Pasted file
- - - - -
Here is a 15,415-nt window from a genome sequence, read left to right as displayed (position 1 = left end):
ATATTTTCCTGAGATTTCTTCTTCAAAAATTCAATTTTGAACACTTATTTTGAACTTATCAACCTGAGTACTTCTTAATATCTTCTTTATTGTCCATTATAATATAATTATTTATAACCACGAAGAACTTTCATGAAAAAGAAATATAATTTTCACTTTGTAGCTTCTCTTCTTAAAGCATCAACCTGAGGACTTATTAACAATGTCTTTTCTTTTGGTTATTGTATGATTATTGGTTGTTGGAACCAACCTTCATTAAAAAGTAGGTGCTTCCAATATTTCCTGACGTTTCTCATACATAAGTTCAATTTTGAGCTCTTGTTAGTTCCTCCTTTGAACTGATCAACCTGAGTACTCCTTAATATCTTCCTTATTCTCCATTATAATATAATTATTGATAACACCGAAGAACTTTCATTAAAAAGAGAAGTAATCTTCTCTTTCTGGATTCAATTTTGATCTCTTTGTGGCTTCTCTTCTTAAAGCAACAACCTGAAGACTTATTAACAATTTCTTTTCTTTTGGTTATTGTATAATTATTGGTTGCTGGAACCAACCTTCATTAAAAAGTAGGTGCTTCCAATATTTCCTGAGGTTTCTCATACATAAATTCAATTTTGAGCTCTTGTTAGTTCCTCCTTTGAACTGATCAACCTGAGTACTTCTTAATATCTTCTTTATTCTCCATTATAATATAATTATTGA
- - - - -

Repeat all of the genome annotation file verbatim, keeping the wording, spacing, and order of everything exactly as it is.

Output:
Here is a 15,415-nt window from a genome sequence, read left to right as displayed (position 1 = left end):
ATATTTTCCTGAGATTTCTTCTTCAAAAATTCAATTTTGAACACTTATTTTGAACTTATCAACCTGAGTACTTCTTAATATCTTCTTTATTGTCCATTATAATATAATTATTTATAACCACGAAGAACTTTCATGAAAAAGAAATATAATTTTCACTTTGTAGCTTCTCTTCTTAAAGCATCAACCTGAGGACTTATTAACAATGTCTTTTCTTTTGGTTATTGTATGATTATTGGTTGTTGGAACCAACCTTCATTAAAAAGTAGGTGCTTCCAATATTTCCTGACGTTTCTCATACATAAGTTCAATTTTGAGCTCTTGTTAGTTCCTCCTTTGAACTGATCAACCTGAGTACTCCTTAATATCTTCCTTATTCTCCATTATAATATAATTATTGATAACACCGAAGAACTTTCATTAAAAAGAGAAGTAATCTTCTCTTTCTGGATTCAATTTTGATCTCTTTGTGGCTTCTCTTCTTAAAGCAACAACCTGAAGACTTATTAACAATTTCTTTTCTTTTGGTTATTGTATAATTATTGGTTGCTGGAACCAACCTTCATTAAAAAGTAGGTGCTTCCAATATTTCCTGAGGTTTCTCATACATAAATTCAATTTTGAGCTCTTGTTAGTTCCTCCTTTGAACTGATCAACCTGAGTACTTCTTAATATCTTCTTTATTCTCCATTATAATATAATTATTGA